YY. II.14-7






(uttering throgh lips)


He says (YY II. 18) that one should know the ®ÿi, chandas, its adhidevat˜ (presiding deity) and practise mantrajapa, which alone would yield the desired result:

He also refers to mantra on iva and Viÿõu, during pr˜õay˜ma (VI.16cd, 64ab) :

(b) His knowledge in aiv˜gama is also made known by his description of the body, which he divides into five parts corresponding to five elements and corresponding to bŸjamantras (VIII.14-22). Here he uses the technical aiv˜gama terms like Ÿþvara, sad˜þiva, bindu and nad˜nte parameþvara. (c) He does not lean towards iva or Viÿõu, or any other deity. The last two verses (XII.45-6) glorify lord Viÿõu :

(d) He also recommends worship of lord Vin˜yaka (II.13 ab) :

(v) Y˜jñavalkya also had a good knowledge of the S˜ðkhya philosophy, which holds the view of satk˜ryav˜da i.e. the cause and effect existing together and Ny˜ya system of philosophy which advocate asatk˜ryav˜da, i.e. cause is different from effect. While rejecting the view of some who hold the view that the region between middle of the navel and throat is the region of fire 3 , he says (VIII.11-13) :

Here, he seems to favour Ny˜ya view (i.e. asatk˜ryav˜da).

Y˜jñavalkya, unfortunately does not refer to any source here.

(vi) He was also familiar with Advaita Ved˜nta philosophy as can be seen in many passages and terms like ‘so’ham’ (IX. 29, 34) and ‘ahameva param brahma’ (IX.39). He also favours jŸvanmukti as advocated by Advaitins. He says (IX.40cd41ab) :

(vii) He is well versed in Dharmaþ˜stra too. He insists on varõ˜þramadharma and vidhyukta or vaidhikam karma in all the chapters which makes one infer that he was a strict disciplinarian. a) He advises that Br˜hmaõa should marry only a girl from the same caste and beget children through her (YY.I.31 cd).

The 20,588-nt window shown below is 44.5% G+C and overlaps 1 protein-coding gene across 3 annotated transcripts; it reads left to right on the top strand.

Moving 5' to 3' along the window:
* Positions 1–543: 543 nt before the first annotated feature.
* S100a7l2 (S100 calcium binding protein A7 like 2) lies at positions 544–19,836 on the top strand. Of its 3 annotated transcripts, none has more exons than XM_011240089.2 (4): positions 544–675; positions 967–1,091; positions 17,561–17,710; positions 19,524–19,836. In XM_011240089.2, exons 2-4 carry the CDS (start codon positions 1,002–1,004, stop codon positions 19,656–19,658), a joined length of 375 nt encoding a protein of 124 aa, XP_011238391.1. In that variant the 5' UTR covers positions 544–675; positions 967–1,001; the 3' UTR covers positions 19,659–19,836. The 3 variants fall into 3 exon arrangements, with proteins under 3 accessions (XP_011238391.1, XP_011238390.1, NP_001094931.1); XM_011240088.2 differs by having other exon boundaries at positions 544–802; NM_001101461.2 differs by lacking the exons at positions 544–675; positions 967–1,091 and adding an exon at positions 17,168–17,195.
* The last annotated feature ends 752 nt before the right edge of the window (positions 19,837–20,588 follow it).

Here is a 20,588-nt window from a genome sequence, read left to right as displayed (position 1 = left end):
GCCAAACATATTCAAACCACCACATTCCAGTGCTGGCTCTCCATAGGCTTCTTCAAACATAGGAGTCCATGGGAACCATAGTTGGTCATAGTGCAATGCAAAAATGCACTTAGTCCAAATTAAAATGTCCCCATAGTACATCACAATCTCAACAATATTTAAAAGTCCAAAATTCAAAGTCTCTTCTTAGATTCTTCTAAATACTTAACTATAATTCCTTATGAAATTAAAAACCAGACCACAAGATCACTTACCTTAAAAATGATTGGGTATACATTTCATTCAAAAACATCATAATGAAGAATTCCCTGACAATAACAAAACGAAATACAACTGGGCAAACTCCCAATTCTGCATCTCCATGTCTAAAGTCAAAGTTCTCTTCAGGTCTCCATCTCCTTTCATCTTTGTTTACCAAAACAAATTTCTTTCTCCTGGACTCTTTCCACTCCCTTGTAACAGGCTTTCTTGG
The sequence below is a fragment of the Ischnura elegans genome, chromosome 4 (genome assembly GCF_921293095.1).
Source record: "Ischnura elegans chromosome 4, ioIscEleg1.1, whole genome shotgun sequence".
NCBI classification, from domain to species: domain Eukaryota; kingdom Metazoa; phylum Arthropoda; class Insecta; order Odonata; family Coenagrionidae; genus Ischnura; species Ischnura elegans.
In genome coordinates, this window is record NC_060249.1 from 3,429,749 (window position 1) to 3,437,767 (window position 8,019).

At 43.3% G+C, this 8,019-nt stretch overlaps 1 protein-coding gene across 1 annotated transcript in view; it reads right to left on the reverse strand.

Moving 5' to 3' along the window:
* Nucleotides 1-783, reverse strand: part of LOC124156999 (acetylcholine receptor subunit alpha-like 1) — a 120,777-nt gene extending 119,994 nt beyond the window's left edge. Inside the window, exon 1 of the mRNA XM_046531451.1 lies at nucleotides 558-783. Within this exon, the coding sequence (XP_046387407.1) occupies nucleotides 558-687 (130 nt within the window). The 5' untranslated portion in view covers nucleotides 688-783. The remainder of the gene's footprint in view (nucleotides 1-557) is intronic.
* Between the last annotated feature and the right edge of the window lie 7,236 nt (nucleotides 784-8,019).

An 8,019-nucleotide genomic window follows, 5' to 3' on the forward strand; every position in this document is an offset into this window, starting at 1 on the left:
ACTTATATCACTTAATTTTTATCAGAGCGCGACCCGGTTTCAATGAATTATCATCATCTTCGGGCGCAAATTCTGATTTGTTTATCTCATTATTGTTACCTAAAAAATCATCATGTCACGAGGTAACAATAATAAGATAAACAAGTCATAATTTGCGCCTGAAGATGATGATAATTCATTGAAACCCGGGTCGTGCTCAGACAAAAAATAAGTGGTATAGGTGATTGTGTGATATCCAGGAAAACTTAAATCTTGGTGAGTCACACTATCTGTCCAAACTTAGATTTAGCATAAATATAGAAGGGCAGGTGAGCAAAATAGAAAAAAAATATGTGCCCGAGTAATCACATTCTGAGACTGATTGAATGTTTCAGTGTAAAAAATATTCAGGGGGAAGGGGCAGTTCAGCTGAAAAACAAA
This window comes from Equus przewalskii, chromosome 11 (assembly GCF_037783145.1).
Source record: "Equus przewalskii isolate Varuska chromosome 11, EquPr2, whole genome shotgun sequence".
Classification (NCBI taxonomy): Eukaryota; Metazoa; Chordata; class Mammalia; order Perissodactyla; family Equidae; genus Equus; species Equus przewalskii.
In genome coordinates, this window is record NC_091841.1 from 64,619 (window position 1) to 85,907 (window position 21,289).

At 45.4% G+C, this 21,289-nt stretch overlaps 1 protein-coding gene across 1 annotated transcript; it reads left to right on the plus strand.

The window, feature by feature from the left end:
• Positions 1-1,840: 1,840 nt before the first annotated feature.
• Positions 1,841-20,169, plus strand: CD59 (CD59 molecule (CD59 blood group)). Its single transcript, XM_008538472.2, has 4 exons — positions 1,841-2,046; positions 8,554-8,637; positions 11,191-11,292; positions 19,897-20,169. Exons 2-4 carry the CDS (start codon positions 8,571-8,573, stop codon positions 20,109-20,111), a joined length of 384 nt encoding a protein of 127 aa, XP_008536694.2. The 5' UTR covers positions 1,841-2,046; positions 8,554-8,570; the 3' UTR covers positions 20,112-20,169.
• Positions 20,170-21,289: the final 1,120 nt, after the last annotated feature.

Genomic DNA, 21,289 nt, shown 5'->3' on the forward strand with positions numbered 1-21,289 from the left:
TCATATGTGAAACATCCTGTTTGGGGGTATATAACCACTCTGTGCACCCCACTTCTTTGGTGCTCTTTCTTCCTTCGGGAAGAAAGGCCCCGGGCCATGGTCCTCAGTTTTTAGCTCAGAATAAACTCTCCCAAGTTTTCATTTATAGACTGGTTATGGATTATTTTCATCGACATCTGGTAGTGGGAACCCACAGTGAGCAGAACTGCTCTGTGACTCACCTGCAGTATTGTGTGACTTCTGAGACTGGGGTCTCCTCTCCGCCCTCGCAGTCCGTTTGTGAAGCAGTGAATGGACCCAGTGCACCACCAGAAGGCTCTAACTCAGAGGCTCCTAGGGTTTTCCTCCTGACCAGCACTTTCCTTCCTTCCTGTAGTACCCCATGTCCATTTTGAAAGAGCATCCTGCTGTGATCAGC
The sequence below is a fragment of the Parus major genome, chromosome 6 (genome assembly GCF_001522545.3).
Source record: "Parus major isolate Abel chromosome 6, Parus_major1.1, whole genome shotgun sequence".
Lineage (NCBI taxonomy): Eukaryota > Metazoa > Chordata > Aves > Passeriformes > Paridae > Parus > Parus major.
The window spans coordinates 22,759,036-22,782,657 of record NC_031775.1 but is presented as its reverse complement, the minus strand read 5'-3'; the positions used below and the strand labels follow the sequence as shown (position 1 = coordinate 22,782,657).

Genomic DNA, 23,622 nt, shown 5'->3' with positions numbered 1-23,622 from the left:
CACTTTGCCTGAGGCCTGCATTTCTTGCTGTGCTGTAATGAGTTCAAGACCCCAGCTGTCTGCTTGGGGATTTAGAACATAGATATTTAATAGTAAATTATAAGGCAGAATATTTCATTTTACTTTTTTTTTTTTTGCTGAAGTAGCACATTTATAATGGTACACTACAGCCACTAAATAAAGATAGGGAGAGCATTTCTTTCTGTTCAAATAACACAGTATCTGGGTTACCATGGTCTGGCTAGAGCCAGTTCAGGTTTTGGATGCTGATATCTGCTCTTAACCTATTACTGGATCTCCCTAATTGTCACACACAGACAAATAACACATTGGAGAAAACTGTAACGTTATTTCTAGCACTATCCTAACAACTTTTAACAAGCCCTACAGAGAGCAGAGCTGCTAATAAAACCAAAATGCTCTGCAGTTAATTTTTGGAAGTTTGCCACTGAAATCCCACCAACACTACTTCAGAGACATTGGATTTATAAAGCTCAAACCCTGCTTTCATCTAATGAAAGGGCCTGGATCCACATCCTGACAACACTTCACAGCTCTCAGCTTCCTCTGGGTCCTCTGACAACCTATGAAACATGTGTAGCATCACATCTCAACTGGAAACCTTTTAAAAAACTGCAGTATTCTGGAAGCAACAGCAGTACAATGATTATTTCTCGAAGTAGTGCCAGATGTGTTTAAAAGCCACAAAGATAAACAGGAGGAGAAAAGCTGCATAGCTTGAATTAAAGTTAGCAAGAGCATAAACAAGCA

b) According to him a Br˜hmaõa should perform japa only on Vedic mantras and never on laukika mantras (VI.15ab) :

c) He prohibits women, Vaiþyas and udras from uttering praõava (VI.16 cd, 17ab) :


(d) Y˜jñavalkya makes his position clear that while all are eligible to practise Yogic techniques, certain restrictions are imposed on people of certain castes and also women in some circumstances, as mentioned above. (viii) He is addressed Jit˜mitra, sarvabh¨tasama (I.3,5) sarvabh¨tahita (XI.17) which show that he was established in ahims˜, for Patañjali says : ‘ahims˜pratiÿ÷h˜y˜m tatsannidhau vairaty˜ga×’ 4 “In the presence of the one who is established in ahims˜, (the other beings) lose enmity”.

(ix) He was not averse to women being initiated into Yogic techniques leading to final salvation. In YY itself, we find that after instructing G˜rgŸ, the various Yogic techniques, Y˜jñavalkya initiates her in to Yoga (XII.42ab) :

(x) He was respectful towards G˜rgŸ (consdered as his wife in the text). He addresses his wife lovingly and also extols her qualities and knowledge. He uses the words sarvajñe, sarvaþ˜straviþ˜rade (I.14); viprendre (III.1,7);
4. YS. II.35

viprendre (IV.38), topodhane (IV.46); viprendre (IV.61); var˜rohe (VIII.39);

var˜nane (IX.1); brahmavid˜m vare (X.6); var˜nane (XI.11); viprendre (XII.5) var˜nane (XII.36)
He is depicted as the husband of G˜rgŸ 5 in YY, which is contrary to the personality appearing in the B®.Up and the atapatha Br˜hmaõa, where his two wives are known as MaitreyŸ and K˜ty˜yanŸ. From the above discussion it can be seen that Y˜jñavalkya was a strict disciplinarian endowed with deep knowledge in different branches of study like Yoga, S˜ðkhya, Advaita Ved˜nta, ·yurveda, Tantra, ·gama, Sm®ti and also Vedas. It is not impossible for such a great saint to have gained mastery over many branches of science. Many later writers on Yoga rightly refer to him in respectful terms like ‘YogŸþvara Y˜jñavalkya’ and ‘Bhagav˜n’.


YY. I.43ab : YY. IV.5ab :